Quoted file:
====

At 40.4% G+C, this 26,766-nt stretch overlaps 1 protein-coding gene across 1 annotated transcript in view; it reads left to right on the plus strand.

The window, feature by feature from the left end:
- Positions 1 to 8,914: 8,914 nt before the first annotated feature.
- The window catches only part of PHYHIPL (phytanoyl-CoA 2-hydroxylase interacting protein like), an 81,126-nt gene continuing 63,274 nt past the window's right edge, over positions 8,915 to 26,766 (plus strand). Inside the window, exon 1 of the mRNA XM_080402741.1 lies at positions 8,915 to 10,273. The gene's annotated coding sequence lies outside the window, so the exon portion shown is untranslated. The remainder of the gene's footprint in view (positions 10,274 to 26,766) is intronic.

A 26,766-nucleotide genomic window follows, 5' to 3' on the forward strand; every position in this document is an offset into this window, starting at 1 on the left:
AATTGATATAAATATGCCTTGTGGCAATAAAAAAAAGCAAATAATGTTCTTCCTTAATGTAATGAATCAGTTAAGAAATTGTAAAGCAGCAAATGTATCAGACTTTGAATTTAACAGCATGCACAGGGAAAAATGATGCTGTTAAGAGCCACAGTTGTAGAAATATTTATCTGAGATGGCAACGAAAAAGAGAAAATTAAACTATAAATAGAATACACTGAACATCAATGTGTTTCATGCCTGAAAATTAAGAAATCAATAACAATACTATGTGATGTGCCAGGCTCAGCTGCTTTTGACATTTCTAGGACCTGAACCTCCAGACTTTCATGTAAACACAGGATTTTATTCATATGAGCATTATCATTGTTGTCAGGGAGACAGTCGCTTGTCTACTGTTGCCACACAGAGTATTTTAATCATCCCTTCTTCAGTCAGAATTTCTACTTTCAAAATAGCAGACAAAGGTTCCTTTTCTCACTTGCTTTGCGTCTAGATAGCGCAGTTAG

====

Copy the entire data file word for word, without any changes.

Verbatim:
At 40.4% G+C, this 26,766-nt stretch overlaps 1 protein-coding gene across 1 annotated transcript in view; it reads left to right on the plus strand.

The window, feature by feature from the left end:
- Positions 1 to 8,914: 8,914 nt before the first annotated feature.
- The window catches only part of PHYHIPL (phytanoyl-CoA 2-hydroxylase interacting protein like), an 81,126-nt gene continuing 63,274 nt past the window's right edge, over positions 8,915 to 26,766 (plus strand). Inside the window, exon 1 of the mRNA XM_080402741.1 lies at positions 8,915 to 10,273. The gene's annotated coding sequence lies outside the window, so the exon portion shown is untranslated. The remainder of the gene's footprint in view (positions 10,274 to 26,766) is intronic.

A 26,766-nucleotide genomic window follows, 5' to 3' on the forward strand; every position in this document is an offset into this window, starting at 1 on the left:
AATTGATATAAATATGCCTTGTGGCAATAAAAAAAAGCAAATAATGTTCTTCCTTAATGTAATGAATCAGTTAAGAAATTGTAAAGCAGCAAATGTATCAGACTTTGAATTTAACAGCATGCACAGGGAAAAATGATGCTGTTAAGAGCCACAGTTGTAGAAATATTTATCTGAGATGGCAACGAAAAAGAGAAAATTAAACTATAAATAGAATACACTGAACATCAATGTGTTTCATGCCTGAAAATTAAGAAATCAATAACAATACTATGTGATGTGCCAGGCTCAGCTGCTTTTGACATTTCTAGGACCTGAACCTCCAGACTTTCATGTAAACACAGGATTTTATTCATATGAGCATTATCATTGTTGTCAGGGAGACAGTCGCTTGTCTACTGTTGCCACACAGAGTATTTTAATCATCCCTTCTTCAGTCAGAATTTCTACTTTCAAAATAGCAGACAAAGGTTCCTTTTCTCACTTGCTTTGCGTCTAGATAGCGCAGTTAG